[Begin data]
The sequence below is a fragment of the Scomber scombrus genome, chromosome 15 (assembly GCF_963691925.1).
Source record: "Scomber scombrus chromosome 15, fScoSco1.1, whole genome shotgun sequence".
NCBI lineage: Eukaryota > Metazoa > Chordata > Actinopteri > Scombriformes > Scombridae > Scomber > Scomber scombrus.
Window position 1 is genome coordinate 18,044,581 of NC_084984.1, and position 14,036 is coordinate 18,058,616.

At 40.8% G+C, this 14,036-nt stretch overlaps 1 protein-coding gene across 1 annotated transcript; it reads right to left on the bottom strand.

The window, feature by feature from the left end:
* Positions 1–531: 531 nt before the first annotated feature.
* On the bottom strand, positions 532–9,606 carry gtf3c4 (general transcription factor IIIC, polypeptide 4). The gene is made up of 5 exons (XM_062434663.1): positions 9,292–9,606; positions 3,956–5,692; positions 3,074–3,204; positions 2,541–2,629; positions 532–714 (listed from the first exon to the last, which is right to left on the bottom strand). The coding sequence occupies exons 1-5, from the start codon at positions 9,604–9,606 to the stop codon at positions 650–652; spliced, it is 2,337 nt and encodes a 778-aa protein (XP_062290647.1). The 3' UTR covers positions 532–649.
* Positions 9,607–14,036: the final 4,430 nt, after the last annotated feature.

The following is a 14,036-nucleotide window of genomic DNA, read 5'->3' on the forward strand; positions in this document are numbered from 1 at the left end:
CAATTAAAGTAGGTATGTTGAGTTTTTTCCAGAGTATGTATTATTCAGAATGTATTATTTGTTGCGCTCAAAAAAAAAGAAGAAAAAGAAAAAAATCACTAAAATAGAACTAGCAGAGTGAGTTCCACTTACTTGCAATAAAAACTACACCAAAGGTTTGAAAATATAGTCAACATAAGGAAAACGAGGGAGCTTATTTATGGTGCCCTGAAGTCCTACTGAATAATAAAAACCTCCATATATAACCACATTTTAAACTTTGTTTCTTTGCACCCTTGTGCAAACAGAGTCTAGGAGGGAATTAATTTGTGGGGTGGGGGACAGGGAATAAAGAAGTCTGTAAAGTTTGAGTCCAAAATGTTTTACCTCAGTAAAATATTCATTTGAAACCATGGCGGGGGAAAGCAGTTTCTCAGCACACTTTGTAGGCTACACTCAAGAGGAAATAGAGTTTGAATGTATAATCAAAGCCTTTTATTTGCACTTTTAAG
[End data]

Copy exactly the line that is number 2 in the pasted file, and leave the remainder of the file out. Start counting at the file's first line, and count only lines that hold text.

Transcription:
Source record: "Scomber scombrus chromosome 15, fScoSco1.1, whole genome shotgun sequence".